Forbidden Planet

This review was originally written for Blueprint: Review.

In the 23rd century, mankind is undergoing a widespread mission to colonise other planets. Twenty years before the story begins, a ship arrived on the planet Altair IV and now a new crew, captained by Commander John J. Adams (Leslie Nielsen, back in his serious acting days), has been sent to see what has become of this quest. Upon arrival they are warned off by Dr. Morbius (Walter Pidgeon), but decide to go anyway, only to discover that Morbius is the only surviving member of the original crew, along with his daughter Alta (Anne Francis), who was born on the planet and knows little of the outside world. Her presence causes friction amongst the crewmen who haven’t seen a woman in months, and the addition of Morbius’ assistant, the giant Robby the Robot, doesn’t really help matters either.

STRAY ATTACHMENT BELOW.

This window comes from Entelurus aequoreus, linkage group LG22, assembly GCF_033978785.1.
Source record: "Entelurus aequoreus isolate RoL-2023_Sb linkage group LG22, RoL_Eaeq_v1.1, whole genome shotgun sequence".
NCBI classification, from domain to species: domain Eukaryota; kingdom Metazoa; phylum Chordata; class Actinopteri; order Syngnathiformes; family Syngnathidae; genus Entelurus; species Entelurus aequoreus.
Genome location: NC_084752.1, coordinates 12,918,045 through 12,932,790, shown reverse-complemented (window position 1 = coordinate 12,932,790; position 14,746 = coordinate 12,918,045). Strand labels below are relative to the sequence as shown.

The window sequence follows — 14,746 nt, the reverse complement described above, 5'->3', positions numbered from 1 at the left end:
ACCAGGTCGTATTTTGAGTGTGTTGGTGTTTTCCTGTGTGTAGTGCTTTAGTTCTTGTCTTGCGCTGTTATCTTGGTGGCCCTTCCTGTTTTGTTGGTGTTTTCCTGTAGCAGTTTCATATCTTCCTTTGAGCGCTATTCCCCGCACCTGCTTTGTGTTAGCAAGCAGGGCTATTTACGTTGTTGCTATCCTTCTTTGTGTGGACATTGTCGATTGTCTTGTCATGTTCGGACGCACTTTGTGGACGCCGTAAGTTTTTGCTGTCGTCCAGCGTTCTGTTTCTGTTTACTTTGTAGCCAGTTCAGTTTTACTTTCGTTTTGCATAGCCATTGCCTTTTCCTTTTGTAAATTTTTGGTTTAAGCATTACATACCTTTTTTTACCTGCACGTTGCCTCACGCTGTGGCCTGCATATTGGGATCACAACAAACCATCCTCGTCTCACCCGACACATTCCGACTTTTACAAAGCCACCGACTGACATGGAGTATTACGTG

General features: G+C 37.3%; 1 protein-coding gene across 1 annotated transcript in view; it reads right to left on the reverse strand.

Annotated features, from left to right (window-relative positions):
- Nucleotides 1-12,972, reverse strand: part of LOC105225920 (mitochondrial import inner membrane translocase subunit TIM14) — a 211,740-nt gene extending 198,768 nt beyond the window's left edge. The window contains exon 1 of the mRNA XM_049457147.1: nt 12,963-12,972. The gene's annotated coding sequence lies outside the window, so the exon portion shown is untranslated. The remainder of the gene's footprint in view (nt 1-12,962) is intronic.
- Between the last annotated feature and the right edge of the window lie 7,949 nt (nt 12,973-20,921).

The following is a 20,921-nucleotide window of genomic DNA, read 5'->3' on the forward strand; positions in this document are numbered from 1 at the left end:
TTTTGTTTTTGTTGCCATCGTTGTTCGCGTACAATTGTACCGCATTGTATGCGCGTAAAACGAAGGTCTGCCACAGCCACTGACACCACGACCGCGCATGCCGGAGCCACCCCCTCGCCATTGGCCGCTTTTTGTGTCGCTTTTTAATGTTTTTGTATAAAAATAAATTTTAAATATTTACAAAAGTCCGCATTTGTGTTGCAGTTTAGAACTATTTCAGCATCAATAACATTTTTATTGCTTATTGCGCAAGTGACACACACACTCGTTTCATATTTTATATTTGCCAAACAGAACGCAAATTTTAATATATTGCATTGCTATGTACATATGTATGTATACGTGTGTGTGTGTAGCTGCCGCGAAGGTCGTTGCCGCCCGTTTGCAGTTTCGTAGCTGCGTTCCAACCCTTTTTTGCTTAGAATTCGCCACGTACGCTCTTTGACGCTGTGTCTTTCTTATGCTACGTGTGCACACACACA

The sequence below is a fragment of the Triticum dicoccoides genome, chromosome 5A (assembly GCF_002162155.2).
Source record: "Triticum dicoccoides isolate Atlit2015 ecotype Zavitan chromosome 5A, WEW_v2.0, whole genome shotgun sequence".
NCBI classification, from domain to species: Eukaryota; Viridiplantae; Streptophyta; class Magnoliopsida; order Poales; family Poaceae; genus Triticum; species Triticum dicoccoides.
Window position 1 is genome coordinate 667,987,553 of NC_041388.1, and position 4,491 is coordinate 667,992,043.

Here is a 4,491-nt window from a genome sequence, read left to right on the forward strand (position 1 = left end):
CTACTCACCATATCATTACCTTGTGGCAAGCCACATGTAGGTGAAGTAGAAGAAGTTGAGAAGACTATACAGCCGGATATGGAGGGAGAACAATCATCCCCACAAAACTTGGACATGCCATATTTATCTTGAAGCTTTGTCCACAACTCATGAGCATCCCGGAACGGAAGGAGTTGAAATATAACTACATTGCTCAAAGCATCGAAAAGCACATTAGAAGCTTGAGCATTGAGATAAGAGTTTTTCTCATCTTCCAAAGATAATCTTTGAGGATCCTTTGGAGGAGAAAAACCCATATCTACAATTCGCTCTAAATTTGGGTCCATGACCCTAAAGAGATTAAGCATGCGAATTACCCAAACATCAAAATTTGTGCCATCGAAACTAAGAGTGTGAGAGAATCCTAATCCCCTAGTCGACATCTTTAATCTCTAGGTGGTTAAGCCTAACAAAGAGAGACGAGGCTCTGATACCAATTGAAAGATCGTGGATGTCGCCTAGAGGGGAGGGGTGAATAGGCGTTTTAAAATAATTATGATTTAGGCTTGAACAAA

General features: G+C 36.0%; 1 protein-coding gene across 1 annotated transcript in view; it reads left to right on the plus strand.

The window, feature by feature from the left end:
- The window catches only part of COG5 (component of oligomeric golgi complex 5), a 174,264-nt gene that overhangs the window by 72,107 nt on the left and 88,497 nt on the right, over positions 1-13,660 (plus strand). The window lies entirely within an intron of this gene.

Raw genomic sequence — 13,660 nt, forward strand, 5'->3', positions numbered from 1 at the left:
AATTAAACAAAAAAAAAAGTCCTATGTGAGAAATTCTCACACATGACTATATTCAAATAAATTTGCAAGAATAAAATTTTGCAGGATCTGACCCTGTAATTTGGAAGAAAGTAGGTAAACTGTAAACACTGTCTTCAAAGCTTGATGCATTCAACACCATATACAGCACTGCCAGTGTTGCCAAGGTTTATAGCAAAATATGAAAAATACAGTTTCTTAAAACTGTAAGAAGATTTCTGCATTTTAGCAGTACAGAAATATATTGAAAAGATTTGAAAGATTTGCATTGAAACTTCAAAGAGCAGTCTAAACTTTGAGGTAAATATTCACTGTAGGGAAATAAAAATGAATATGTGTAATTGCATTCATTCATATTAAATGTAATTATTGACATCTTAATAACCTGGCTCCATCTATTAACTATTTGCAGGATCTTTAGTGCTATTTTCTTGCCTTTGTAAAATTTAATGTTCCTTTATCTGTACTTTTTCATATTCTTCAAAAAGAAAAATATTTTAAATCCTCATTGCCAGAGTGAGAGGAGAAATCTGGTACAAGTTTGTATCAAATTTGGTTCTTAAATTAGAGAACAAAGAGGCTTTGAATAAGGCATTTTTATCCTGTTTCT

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Mrs. Miniver

In pre-World War 2 England, the Miniver family live a happy life. Mrs. Miniver (Greer Garson) spends her days going to town and spending their money on frivolities, and feels guilty about buying an expensive new hat-type thing that I would never describe as being a hat, but her worries at what her architect husband (Walter Pidgeon) will say disappear when it is revealed that he has bought a fancy new car. They have two young children – Toby and Judy (Christopher Severn and Clare Sandars), and a 19-year old son Vincent (Richard Ney) who has just returned from Oxford and caught the eye of Carol (Teresa Wright) the granddaughter of the village aristocracy, the haughty Mrs. Beldon (Dame May Whitty), who disapproves of lowly station master Mr. Ballard (Henry Travers) entering his new rose to compete against hers in the upcoming village flower show. All these problems are thrown to the wind, however, when war breaks out, and everyone finds themselves affected.
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